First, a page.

Elsherif’s First Appointment fails because it is time barred and because he was not an
employee during that time. (Def. Memo. at 25-26.) They argue further that any claim
arising during Elsherif’s Second Appointment fails because he was an exempt employee.
The record clearly reflects that Elsherif was employed by an Egyptian corporation
during his First Appointment and that Mayo did not provide him any funding. (First
Appt. Agreement; Wood Decl., Ex. 4 at 72-73, 158.) Elsherif does not address these
facts; however, he argues that Mayo employed him nonetheless. (Elsherif Memo.
at 41-42.) Elsherif supports his argument with a form Mayo submitted to the Social
Security Administration and Homeland Security which lists Elsherif as an employee
(Wood Decl., Ex. 4 at 154), a payroll note identifying Spinner as his sponsor (id. at 166),
his social security card (id. at 174), and a 2015 W-2 Wage and tax statement (Rimas
Decl. 1, Ex. 2 at17).22 (Elsherif Memo. at 41-42.) He provides no case law or analysis
how these documents support his position. Viewing the evidence in the light most
favorable to Elsherif, the Court finds that at best, he creates some inference that Mayo
may have been a joint employer.23 The Court need not reach this analysis, though,
The W2 form does not list any wages. (See Rimas Decl. 1, Ex. 2 at 17.)
Elsherif provides no support or argument for the Court to analyze the economic
reality of his relationship with Mayo such that it may be liable under the FLSA or
MFLSA as a joint employer. See Blair v. Wills, 420 F.3d 823, 829 (8th Cir. 2005); Le v.
Regency Corp., 957 F. Supp. 2d 1079, 1089–90 (D. Minn. 2013). This consideration
includes whether the alleged joint employer “(1) had the power to hire and fire the
employees; (2) supervised and controlled employee work schedules or conditions of
employment; (3) determined the rate and method of payment; and (4) maintained
employment records.” Catani v. Chiodi, Civ. No. 00-1559, 2001 WL 920025, at *6 (D.
because Elsherif has failed to present any evidence, caselaw, or argument that any alleged
violation was willful.24 Accordingly, the Court finds that any claim arising during
Elsherif’s First Appointment is time barred. Placzek v. Mayo Clinic, Civ. No. 18-2952,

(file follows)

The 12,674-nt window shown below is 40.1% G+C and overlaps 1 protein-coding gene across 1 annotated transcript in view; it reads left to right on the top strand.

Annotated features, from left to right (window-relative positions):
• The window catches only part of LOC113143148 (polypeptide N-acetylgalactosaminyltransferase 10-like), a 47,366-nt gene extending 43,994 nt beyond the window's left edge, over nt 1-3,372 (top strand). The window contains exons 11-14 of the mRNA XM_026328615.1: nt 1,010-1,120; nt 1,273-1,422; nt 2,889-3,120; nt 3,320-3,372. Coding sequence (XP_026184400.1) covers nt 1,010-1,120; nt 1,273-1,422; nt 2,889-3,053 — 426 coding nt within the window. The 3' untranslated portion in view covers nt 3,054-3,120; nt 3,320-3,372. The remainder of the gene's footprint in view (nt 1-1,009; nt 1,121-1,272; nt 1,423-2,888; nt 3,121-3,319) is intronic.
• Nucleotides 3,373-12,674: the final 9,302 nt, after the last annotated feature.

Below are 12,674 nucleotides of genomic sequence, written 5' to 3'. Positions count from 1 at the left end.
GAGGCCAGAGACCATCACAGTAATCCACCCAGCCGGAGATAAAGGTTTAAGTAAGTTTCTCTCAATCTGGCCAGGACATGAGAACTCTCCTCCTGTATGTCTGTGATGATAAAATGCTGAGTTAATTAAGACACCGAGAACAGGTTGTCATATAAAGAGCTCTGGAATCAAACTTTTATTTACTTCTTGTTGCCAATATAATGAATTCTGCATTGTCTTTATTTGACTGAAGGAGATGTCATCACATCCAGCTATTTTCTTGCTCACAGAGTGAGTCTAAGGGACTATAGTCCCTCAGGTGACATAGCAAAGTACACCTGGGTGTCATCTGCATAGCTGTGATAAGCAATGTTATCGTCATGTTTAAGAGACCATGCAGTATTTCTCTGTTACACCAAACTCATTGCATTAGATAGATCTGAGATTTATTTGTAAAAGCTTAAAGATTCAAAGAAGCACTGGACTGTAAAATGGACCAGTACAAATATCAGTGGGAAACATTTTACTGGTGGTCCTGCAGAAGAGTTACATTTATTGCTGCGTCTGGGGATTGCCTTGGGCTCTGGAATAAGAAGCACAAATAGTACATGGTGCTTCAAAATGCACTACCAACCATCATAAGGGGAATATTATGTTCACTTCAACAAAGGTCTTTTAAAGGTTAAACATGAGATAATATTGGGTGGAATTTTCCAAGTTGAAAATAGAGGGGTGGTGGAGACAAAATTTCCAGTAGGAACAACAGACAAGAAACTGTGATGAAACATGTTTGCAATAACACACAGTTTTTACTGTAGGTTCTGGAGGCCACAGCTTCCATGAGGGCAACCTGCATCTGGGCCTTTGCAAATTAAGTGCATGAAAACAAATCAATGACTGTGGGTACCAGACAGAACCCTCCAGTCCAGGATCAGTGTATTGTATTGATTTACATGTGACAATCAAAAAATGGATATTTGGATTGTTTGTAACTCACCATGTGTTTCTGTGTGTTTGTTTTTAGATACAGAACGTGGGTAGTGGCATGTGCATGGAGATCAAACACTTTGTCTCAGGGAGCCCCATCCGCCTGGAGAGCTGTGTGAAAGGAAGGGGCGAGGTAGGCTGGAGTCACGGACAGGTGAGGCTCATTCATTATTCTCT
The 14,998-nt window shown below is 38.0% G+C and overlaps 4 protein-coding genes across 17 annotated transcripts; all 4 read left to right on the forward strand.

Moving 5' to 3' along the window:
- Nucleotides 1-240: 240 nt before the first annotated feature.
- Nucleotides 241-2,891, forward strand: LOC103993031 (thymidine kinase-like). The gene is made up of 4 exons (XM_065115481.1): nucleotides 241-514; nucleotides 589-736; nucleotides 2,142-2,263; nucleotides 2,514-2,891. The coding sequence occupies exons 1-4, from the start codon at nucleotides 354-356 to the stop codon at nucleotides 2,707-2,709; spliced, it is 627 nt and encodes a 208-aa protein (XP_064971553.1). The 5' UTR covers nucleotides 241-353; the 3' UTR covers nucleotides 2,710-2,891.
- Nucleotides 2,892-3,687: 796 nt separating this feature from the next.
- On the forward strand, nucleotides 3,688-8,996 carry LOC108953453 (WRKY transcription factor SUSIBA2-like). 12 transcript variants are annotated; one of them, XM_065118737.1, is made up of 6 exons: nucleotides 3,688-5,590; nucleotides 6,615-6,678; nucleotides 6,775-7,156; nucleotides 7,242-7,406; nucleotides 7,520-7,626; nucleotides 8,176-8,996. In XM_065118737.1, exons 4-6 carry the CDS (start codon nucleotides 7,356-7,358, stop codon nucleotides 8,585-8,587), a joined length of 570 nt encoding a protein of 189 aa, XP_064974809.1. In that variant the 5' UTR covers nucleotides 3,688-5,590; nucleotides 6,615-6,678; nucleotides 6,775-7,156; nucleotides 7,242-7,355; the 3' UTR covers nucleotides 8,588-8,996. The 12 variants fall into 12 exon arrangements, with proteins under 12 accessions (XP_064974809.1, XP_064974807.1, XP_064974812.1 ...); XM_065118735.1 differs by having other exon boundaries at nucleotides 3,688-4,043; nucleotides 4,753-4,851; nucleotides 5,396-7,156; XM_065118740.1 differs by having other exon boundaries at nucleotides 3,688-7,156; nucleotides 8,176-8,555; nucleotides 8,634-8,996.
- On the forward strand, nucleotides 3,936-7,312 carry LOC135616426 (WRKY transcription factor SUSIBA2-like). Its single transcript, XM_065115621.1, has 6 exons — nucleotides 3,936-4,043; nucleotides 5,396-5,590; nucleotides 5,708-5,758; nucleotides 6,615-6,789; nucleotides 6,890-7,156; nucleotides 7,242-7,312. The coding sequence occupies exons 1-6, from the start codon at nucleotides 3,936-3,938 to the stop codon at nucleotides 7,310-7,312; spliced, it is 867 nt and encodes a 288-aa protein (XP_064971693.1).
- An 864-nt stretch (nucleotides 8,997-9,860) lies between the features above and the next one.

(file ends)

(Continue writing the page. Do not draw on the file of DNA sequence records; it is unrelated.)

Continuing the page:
2020 WL 3577620, *5 (D. Minn., July 1, 2020).
The parties do not dispute that Mayo employed Elsherif and paid him an annual
salary of $45,444 during his Second Appointment. Elsherif contends that Spinner asked
him to work on holidays and weekends, but Mayo did not pay him overtime for such
work.25 (Elsherif Memo. at 42.) Mayo argues that Elsherif was not entitled to overtime
because he was a professionally exempt employee. (Def. Memo. at 26; see Pletta Dep. at
Minn. Aug. 13, 2001) (citing Bonnette v. California Health & Welfare Agency, 704 F.2d
1465 (9th Cir. 1983)).
Even construing the record generously, there is simply insufficient evidence to
support any allegation that Mayo willfully violated the FLSA or MFLSA. At this stage in
the proceedings, Elsherif must do more than simply assert a willful violation.
Anderson v. Liberty Lobby, Inc., 477 U.S. 242, 256 (1986) (“[A] party opposing a
properly supported motion for summary judgment may not rest upon mere allegation or
denials of his pleading but must set forth specific facts showing that there is a genuine
issue for trial.” (internal citation and quotation marks omitted)).
Elsherif appears to argue his entitlement status based on a blanket statement in a
request for remote access to Mayo’s network that non-exempt employees must be paid
overtime for their work. (See Def. Memo. at 3-4 (citing Rimas Decl. 1, Ex. 2 at 43).) He
does not provide any argument or evidence that he was non-exempt or that the statement
applied to him in any way.
The record reflects that as a research fellow, Elsherif performed neurosurgery
research which required specialized medical training, and over which he was able to
exercise control and discretion over. Moreover, his annual salary of $45,444, which
equates to approximately $874 per week, is well above the minimum salary necessary to
qualify professionally exempt under either statute. Therefore, the Court finds that
Elsherif was properly classified as a professionally exempt employee under both the
FLSA and the MFLSA and not entitled to overtime pay under either statute. 29 U.S.C.
§§ 206, 213; Minn.Stat. § 177.23, subd. 7(6).